Cold hands and feet anxiety and stress symptoms
Anxiety cold hands and feet description:
Your hands and feet may feel cold even though there isn’t a real reason for them to feel cold, such as cold weather or temperature.
Your hands and feet may feel cold even though you have warm socks on, gloves on, or have them wrapped in a blanket to insulate them from the cold.
Your cold hands and feet may come and go rarely, frequently, or persist indefinitely. Feeling cold might affect just your fingers, hands, or feet, or all of them at the same time.
Sometimes, no matter what you do, you can’t seem to warm up your cold hands and feet even with a heating blanket or warming bag.
Your cold hands and feet may precede, accompany, or follow an escalation of other sensations and symptoms, and may precede, accompany, or follow an episode or period of elevated stress, fear, worry, high anxiety, and even panic.
Similar to other anxiety-caused sensations and symptoms, anxiety cold hands and feet can occur in conjunction with an episode of high anxiety or stress or can occur ‘out of the blue” and for no apparent reason.
This symptom can be exhibited as just cold hands, or just cold feet. This symptom doesn’t have to include both at the same time.
All of the above combinations and variations are common.
What causes cold hands and feet?
Because there are many medical causes for cold hands and feet, it’s best to discuss this symptom with your doctor. If your doctor says that they are caused by anxiety, yes, anxiety can cause cold hands and feet. Here’s why:
Anxiety activates the stress response. The stress response secretes stress hormones into the bloodstream where they travel to targeted spots in the body to bring about specific physiological, psychological, and emotional changes that enhance the body’s ability to deal with a threat—to either fight with or flee from it—which is the reason the stress response is often referred to as the fight or flight response.
While the fight or flight response changes are active, they can cause a wide range of sensations and symptoms, including having cold hands and feet (or just cold hands, or just cold feet). As long as the fight or flight response is active, your cold hands and feet can persist. This is why when people are nervous, they can have cold hands and feet.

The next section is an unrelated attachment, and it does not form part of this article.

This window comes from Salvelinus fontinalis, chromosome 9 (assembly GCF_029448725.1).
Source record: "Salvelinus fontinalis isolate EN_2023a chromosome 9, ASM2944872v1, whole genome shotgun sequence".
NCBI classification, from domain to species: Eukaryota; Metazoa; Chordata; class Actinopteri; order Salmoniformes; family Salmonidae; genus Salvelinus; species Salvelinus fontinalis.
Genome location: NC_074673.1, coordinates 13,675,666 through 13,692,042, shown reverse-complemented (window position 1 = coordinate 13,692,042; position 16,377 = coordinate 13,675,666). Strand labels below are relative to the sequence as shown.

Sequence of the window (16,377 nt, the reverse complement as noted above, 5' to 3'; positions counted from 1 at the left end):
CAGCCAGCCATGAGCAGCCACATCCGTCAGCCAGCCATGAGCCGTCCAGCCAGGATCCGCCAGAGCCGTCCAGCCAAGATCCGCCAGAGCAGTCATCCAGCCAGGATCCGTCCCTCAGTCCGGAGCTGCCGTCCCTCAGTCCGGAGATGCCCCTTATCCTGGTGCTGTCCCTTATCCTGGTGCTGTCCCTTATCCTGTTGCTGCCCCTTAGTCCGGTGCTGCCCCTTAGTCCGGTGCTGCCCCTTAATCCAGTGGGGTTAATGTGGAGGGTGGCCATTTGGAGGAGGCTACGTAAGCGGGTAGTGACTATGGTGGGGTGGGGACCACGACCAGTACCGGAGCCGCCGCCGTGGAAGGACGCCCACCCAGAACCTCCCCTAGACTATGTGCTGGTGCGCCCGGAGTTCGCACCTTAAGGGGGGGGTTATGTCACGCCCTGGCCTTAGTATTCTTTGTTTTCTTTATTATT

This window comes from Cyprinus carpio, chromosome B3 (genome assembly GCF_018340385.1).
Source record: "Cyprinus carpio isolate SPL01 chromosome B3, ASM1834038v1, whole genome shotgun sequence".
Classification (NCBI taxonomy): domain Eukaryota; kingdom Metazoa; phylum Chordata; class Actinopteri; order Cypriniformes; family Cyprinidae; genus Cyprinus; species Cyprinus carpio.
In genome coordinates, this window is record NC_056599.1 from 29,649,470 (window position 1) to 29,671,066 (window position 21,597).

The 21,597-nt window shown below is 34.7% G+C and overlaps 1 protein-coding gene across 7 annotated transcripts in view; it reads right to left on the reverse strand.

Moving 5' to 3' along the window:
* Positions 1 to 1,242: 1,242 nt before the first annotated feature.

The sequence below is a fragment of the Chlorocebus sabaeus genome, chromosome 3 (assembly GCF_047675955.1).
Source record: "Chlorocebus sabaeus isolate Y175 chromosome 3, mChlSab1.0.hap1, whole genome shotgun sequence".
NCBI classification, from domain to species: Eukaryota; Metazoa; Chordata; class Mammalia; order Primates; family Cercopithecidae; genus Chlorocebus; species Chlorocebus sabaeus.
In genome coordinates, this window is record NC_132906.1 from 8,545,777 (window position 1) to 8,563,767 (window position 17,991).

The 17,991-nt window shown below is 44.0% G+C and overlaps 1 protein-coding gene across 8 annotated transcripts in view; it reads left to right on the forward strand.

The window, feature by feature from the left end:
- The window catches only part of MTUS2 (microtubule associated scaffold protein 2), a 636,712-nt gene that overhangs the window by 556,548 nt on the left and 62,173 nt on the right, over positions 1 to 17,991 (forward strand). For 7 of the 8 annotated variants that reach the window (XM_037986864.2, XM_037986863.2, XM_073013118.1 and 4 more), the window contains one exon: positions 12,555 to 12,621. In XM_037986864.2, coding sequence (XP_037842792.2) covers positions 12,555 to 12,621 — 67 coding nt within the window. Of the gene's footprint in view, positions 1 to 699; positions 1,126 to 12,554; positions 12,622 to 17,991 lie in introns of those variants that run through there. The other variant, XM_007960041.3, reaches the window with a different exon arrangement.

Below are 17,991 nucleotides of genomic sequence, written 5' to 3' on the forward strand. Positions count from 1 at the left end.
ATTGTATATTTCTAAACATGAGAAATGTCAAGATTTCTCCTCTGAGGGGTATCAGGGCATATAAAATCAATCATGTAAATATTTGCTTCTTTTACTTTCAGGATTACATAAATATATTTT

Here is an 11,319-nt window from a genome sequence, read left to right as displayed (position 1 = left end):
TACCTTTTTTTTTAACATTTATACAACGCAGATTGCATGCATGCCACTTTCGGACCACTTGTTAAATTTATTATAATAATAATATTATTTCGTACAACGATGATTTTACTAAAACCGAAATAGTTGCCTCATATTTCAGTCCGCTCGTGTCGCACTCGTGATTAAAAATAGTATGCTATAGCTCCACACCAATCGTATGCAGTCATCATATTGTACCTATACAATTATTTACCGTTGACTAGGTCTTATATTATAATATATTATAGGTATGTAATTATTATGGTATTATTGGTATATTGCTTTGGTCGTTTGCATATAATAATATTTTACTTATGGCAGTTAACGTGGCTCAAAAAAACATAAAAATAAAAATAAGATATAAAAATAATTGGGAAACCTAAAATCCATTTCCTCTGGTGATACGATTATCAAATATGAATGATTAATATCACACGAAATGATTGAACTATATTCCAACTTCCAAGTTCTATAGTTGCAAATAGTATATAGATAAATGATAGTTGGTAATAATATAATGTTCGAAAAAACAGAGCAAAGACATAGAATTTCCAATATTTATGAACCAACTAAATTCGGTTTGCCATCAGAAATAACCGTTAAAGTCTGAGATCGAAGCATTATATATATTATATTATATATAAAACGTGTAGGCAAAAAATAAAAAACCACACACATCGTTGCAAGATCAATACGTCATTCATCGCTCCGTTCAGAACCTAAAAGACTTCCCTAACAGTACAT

Moreover, sustained anxiety and the stress it causes can cause stress-related symptoms, as well. For example, if you’ve been under a lot of stress lately, or if you’ve been anxious a lot lately, your body can build up a ‘stress load’ and exhibit symptoms even though you may not feel stressed or anxious in that moment.
We explain this in much more detail in the Recovery Support area of our website.
Is having cold hands and feet harmful?
No! Anxiety cold hands and feet is very common. Most people experience this symptom when anxious or stressed.
How to eliminate anxiety cold hands and feet?
When this symptom is caused by anxiety, calming yourself down will bring an end to the stress response and its changes. As your body recovers, your cold hands and feet should subside. Keep in mind that it can take up to 20 minutes or more for the body to recover from a major stress response. But this is normal and shouldn’t be a cause for concern.
When your cold hands and feet are caused by sustained stress, it may take a lot more time for the body to recover and to the point where they subside.
Nevertheless, when the body has fully recovered from being anxious and stressed, this symptom will completely disappear. Therefore, anxiety cold hands and feet needn’t be a cause for concern.
You can speed up the recovery process by reducing your body's stress, practicing relaxed breathing, increasing your rest and relaxation, and not worrying about this symptom. Again, when your body has recovered from the stress response and/or sustained stress, this symptom will completely disappear.
For a more detailed explanation about all anxiety symptoms, why symptoms can persist long after the stress response has ended, common barriers to recovery and symptom elimination, and more recovery strategies and tips, we have many chapters that address this information in the Recovery Support area of our website.
The combination of good self-help information and working with an experienced anxiety disorder therapist, coach, or counselor is the most effective way to address anxiety and its many symptoms. Until the core causes of anxiety are addressed - we call these core causes the underlying factors of anxiety - a struggle with anxiety unwellness can return again and again. Dealing with the underlying factors of anxiety is the best way to address problematic anxiety.
For more information about our Anxiety Therapy, Coaching, Counseling option; our Available Anxiety Therapists; to Book An Appointment with one of our anxiety therapists; common Symptoms of Anxiety; Anxiety Attack Symptoms; anxiety Recovery Support area; common Anxiety Myths; and our Anxiety 101 section; or click on the appropriate graphic below:
Return to our anxiety symptoms list.
Authors: Jim Folk, Marilyn Folk, BScN. Last updated January 10, 2017.